The IEP itself can be the center of a host of other non-compliance problems.  This can happen if an IEP was not written to provide appropriate educational benefit to the student.  Maybe the goals and objectives were not set up so that they were measurable.  Perhaps the levels of academic achievement were not aligned with goals, assessments, or services provided.  Now, with the implementation of Common Core State Standards and new testing requirements, students may not have been provided with proper accommodations on exams so they can take them with their peers.

Being a special education administrator or a building administrator is a difficult job.  It is really challenging when you have to deal with the many compliance issues surrounding special education students in the form of IEP’s, and evaluation/reevaluation meetings.

This blog article is a very basic thumbnail description of some of the more basic provisions of a law that has greatly improved the academic environments for so many thousands of students. I will be writing more about this law, but I felt the need to provide this background material for you to absorb so you will understand complicated issues.

If you are a parent of a special needs child, I’d love to hear from you. How is your school district managing your child’s educational needs? Are you happy with the services your child receives? Comment on this or other blogs we provide.

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Grant Name: BWI Summer Reading Program Grant

Funded By: American Library Association

Description:  This grant is designed to encourage outstanding summer reading programs by providing financial assistance, while recognizing ALSC members for outstanding program development. The applicant must plan and present an outline for a theme-based summer reading program in a public library. The program must be open to all children (birth -14 years).  The committee also encourages innovative proposals involving children with physical or mental disabilities.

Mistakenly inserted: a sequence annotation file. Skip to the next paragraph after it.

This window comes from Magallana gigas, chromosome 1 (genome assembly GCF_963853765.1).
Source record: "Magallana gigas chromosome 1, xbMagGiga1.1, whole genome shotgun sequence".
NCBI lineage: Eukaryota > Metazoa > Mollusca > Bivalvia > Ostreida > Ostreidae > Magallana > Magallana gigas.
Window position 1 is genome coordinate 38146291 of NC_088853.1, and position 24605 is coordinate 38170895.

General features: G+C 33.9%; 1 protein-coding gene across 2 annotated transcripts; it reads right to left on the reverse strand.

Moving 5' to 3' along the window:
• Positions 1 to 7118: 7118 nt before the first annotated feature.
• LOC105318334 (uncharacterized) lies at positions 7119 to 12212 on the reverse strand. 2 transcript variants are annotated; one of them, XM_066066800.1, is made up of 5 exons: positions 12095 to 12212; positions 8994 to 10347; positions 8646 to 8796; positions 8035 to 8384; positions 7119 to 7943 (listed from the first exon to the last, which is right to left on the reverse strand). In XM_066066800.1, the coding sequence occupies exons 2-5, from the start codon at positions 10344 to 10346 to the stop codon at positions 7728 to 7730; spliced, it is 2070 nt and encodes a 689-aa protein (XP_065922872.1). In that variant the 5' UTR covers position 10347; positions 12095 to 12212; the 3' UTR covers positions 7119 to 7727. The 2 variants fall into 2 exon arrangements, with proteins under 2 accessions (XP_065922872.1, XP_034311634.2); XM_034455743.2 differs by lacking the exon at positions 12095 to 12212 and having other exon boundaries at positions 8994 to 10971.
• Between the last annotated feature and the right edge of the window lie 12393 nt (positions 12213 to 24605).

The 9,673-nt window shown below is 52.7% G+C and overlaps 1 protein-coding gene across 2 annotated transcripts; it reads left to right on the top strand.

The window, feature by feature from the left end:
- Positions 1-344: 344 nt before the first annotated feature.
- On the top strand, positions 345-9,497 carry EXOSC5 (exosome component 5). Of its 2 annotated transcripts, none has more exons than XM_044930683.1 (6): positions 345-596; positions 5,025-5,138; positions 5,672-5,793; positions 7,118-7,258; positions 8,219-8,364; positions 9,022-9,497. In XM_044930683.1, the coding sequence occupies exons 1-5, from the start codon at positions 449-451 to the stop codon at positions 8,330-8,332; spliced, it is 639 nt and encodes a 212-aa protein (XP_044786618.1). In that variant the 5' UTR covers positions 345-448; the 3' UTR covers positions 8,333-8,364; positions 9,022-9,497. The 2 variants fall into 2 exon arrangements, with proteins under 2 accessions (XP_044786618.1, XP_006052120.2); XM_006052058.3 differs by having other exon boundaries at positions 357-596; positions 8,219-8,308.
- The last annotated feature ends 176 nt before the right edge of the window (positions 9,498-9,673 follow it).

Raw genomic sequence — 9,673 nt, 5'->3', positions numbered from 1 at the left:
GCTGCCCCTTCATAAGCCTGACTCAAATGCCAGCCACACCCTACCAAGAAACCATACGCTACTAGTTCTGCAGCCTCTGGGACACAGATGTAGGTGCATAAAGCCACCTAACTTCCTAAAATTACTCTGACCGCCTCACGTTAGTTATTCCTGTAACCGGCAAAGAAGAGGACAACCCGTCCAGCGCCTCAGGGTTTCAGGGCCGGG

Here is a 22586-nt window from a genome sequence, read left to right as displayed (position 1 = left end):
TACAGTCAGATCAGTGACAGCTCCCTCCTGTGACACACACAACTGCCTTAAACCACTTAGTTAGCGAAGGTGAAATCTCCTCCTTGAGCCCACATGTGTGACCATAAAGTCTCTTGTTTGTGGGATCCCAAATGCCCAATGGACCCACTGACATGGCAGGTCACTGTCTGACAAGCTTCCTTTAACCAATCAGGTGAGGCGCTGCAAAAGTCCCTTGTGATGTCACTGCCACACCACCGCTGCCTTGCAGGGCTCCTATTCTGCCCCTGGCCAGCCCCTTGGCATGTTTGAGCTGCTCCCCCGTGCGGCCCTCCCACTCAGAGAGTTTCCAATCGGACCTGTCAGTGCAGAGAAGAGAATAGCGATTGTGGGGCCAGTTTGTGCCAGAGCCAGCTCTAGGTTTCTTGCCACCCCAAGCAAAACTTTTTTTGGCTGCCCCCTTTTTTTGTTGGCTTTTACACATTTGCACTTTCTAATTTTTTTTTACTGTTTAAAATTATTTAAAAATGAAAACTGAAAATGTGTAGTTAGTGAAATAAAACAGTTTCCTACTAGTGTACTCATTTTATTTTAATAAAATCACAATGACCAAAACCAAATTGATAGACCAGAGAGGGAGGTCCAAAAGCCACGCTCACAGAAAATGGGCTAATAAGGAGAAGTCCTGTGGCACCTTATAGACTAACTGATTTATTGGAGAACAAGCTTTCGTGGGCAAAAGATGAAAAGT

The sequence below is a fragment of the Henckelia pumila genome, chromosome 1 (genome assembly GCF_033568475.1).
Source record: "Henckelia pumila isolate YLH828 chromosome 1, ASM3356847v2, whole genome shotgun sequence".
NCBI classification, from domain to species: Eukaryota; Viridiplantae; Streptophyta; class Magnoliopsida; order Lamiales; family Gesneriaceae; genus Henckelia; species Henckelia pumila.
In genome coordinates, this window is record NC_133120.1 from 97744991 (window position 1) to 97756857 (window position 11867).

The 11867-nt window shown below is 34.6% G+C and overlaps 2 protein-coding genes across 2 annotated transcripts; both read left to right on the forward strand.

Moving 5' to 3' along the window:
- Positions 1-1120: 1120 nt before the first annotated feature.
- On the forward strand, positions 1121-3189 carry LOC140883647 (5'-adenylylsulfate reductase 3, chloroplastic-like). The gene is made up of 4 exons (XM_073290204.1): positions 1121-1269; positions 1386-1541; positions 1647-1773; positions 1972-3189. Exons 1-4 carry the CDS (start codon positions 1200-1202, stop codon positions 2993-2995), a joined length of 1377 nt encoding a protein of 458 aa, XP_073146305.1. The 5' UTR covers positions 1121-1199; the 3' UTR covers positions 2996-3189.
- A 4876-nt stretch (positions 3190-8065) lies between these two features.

Program Areas:  Disabilities, Library, Professional Development, Special Education

Eligibility: Public School, Private School, Higher Education, Other

Proposal Deadline:  11/30/2014

Average Amount:  $3,000.00

Address: 50 E. Huron Street, Chicago, IL 60611-2788

Telephone: 312-280-4274

E-mail: cjewell@ala.org

Website: American Library Association

Availability:  All States

It’s the Little Things That Count – Creating an Inclusive Classroom with the HighScope® Curriculum

This post is authored by Francine Towbridge, Account Manager at Achievement Products® for Special Needs.

francine

This year I had the pleasure of attending the HighScope® International Conference in Ypsilanti, Michigan. The workshops were informative and enlightening. I especially enjoyed chatting with teachers who were excited and ready to learn new teaching strategies. Today, many preschools programs include children with special needs. Therefore, some teachers were particularly concerned about how to implement the HighScope® approach in an inclusive setting.

I attended two excellent workshops that addressed this topic:

  • A Preschool Class with a Special Approach: Plan-Do-Review in Inclusion Classrooms
  • Making HighScope® Work for Children on the Autism Spectrum

We all know that the goal of inclusion, is to create a warm environment that encourages positive interactions, and learning for students regardless of their ability level. I learned in the workshops that accomplishing this goal need not be a “Herculean” task!    

UCLA basketball coaching legend John Wooden said, “It’s the little details that are vital. Little things make big things happen.” Coach Wooden won ten NCAA national championships, was named the national coach of the year six times, and his philosophy was based on teamwork. The workshops taught educators that changing a few “little details” in your HighScope® classroom and collaborating daily with your team will help you achieve the goals you have for your students.

Some of the strategies I learned in the workshops:

  • Focus on what the child can do! Current teaching practices in the field of special education are often based on correcting children’s “deficits.” If we make a little adjustment in attitude, we can start focusing on the child’s strengths and interests.
  • Special needs students are eager to learn. Meet them at their level. Give them opportunities to make choices by having a variety of learning materials available.
  •  Be consistent. A consistent but flexible daily routine gives children a sense of control and promotes independence.
  • Incorporate the students’ IEP goals into your daily routine. Small group time can be used to accomplish IEP objectives.